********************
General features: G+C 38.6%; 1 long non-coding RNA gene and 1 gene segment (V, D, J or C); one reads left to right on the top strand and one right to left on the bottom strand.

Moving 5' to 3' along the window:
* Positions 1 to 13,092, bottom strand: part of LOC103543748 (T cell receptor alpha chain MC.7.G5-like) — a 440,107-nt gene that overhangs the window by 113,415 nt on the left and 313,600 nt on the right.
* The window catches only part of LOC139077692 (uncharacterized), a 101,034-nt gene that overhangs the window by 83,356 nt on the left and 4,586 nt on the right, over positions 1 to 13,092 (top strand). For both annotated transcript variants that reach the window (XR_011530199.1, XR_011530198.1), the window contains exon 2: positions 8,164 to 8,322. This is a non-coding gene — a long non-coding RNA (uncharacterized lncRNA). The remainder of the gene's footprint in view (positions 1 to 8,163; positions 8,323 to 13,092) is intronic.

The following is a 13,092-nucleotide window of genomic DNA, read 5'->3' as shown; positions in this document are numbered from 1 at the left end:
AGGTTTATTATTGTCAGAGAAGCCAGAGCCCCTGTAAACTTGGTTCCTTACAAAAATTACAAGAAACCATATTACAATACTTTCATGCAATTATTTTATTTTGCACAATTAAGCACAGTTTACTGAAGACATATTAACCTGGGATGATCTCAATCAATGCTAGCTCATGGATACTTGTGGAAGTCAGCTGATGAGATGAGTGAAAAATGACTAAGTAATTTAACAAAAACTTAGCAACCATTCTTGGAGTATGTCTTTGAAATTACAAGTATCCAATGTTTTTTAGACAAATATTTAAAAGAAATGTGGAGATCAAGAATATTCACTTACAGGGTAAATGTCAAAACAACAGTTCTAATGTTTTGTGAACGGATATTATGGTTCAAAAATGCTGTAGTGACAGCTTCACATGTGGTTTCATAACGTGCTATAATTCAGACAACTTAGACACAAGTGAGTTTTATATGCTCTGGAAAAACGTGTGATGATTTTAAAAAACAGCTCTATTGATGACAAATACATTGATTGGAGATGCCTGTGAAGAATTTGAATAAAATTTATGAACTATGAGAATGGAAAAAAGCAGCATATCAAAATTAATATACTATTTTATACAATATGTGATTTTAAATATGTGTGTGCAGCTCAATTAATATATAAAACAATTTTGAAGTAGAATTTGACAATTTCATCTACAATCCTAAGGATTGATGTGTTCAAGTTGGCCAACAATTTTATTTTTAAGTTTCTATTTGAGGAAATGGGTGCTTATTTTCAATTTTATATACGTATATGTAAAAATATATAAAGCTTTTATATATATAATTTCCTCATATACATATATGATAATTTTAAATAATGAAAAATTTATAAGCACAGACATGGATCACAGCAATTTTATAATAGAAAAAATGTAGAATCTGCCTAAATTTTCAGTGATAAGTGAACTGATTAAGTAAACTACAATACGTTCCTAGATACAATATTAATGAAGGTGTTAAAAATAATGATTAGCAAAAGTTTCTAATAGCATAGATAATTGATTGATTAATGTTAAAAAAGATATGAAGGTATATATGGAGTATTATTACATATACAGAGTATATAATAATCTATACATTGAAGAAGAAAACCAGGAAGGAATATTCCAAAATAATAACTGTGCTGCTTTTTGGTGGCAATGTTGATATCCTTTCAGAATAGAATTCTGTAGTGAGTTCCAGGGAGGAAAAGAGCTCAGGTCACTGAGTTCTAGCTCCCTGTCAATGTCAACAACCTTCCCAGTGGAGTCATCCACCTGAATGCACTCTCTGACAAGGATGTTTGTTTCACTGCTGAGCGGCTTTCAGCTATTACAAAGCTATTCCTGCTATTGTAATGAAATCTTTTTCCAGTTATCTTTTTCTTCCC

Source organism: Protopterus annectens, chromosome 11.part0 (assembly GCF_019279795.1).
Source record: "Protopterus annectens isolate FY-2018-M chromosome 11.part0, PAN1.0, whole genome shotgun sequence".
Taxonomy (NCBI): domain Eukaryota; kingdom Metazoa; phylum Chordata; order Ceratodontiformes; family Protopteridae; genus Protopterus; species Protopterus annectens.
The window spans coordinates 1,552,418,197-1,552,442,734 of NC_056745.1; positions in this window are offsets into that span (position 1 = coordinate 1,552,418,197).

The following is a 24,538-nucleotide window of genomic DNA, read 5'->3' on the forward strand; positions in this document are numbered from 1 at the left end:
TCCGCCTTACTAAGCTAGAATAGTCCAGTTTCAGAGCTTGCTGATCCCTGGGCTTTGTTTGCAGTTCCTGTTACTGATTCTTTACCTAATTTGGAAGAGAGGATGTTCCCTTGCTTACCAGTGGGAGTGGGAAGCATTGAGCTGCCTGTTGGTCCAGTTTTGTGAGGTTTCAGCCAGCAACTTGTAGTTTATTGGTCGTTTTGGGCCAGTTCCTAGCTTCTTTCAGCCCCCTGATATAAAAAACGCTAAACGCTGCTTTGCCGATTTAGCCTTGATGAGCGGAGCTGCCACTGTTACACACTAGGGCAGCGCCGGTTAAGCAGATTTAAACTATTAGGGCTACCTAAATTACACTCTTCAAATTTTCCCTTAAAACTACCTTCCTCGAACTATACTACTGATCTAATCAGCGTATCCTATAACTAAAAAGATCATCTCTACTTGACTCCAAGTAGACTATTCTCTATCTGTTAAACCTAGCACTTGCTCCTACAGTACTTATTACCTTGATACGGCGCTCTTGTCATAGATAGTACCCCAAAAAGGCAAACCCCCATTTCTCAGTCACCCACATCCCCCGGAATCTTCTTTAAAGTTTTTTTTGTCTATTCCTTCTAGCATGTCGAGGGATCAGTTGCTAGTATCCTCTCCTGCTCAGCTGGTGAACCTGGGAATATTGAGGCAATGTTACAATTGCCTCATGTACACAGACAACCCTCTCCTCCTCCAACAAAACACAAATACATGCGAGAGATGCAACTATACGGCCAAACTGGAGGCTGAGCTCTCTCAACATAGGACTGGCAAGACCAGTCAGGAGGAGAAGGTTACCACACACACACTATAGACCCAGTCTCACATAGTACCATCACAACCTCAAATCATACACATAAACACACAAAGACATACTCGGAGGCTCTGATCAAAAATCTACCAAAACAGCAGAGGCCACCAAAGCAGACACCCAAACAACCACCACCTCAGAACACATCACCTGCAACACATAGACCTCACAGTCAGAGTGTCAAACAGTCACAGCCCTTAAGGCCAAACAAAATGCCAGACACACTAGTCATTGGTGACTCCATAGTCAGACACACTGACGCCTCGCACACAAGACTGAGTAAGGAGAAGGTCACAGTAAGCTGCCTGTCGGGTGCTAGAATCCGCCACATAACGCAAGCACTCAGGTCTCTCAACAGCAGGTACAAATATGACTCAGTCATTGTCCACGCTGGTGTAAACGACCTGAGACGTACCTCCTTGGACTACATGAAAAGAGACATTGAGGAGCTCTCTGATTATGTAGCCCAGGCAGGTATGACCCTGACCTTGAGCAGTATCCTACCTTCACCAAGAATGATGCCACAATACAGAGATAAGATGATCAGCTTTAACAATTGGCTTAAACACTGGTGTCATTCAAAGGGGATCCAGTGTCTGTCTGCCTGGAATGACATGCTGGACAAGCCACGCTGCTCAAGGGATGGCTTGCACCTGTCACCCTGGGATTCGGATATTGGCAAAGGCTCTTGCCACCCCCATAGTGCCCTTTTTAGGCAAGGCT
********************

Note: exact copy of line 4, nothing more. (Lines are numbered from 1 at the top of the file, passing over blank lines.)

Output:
* The window catches only part of LOC139077692 (uncharacterized), a 101,034-nt gene that overhangs the window by 83,356 nt on the left and 4,586 nt on the right, over positions 1 to 13,092 (top strand). For both annotated transcript variants that reach the window (XR_011530199.1, XR_011530198.1), the window contains exon 2: positions 8,164 to 8,322. This is a non-coding gene — a long non-coding RNA (uncharacterized lncRNA). The remainder of the gene's footprint in view (positions 1 to 8,163; positions 8,323 to 13,092) is intronic.